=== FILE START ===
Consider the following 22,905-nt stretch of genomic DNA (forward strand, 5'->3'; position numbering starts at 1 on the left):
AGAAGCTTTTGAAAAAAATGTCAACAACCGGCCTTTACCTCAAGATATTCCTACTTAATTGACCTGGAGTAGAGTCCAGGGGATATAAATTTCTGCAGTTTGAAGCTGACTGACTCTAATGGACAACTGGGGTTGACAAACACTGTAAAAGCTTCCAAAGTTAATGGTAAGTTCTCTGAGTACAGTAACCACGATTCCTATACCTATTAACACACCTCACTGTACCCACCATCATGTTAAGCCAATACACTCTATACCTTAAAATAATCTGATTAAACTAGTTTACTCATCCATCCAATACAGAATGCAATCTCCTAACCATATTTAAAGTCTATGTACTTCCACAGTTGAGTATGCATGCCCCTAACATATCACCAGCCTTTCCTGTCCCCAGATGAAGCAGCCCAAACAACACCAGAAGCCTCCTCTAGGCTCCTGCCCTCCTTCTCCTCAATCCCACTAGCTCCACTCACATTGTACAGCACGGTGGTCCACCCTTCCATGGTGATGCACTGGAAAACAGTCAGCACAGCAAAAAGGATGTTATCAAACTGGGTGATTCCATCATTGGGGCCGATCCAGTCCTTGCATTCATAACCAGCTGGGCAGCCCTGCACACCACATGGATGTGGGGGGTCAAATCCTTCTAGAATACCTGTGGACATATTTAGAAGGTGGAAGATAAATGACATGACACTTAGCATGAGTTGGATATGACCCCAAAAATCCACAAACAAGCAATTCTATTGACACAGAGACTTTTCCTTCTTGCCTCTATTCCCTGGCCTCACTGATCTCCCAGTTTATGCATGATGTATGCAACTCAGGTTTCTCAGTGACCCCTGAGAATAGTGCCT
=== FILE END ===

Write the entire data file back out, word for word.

Consider the following 22,905-nt stretch of genomic DNA (forward strand, 5'->3'; position numbering starts at 1 on the left):
AGAAGCTTTTGAAAAAAATGTCAACAACCGGCCTTTACCTCAAGATATTCCTACTTAATTGACCTGGAGTAGAGTCCAGGGGATATAAATTTCTGCAGTTTGAAGCTGACTGACTCTAATGGACAACTGGGGTTGACAAACACTGTAAAAGCTTCCAAAGTTAATGGTAAGTTCTCTGAGTACAGTAACCACGATTCCTATACCTATTAACACACCTCACTGTACCCACCATCATGTTAAGCCAATACACTCTATACCTTAAAATAATCTGATTAAACTAGTTTACTCATCCATCCAATACAGAATGCAATCTCCTAACCATATTTAAAGTCTATGTACTTCCACAGTTGAGTATGCATGCCCCTAACATATCACCAGCCTTTCCTGTCCCCAGATGAAGCAGCCCAAACAACACCAGAAGCCTCCTCTAGGCTCCTGCCCTCCTTCTCCTCAATCCCACTAGCTCCACTCACATTGTACAGCACGGTGGTCCACCCTTCCATGGTGATGCACTGGAAAACAGTCAGCACAGCAAAAAGGATGTTATCAAACTGGGTGATTCCATCATTGGGGCCGATCCAGTCCTTGCATTCATAACCAGCTGGGCAGCCCTGCACACCACATGGATGTGGGGGGTCAAATCCTTCTAGAATACCTGTGGACATATTTAGAAGGTGGAAGATAAATGACATGACACTTAGCATGAGTTGGATATGACCCCAAAAATCCACAAACAAGCAATTCTATTGACACAGAGACTTTTCCTTCTTGCCTCTATTCCCTGGCCTCACTGATCTCCCAGTTTATGCATGATGTATGCAACTCAGGTTTCTCAGTGACCCCTGAGAATAGTGCCT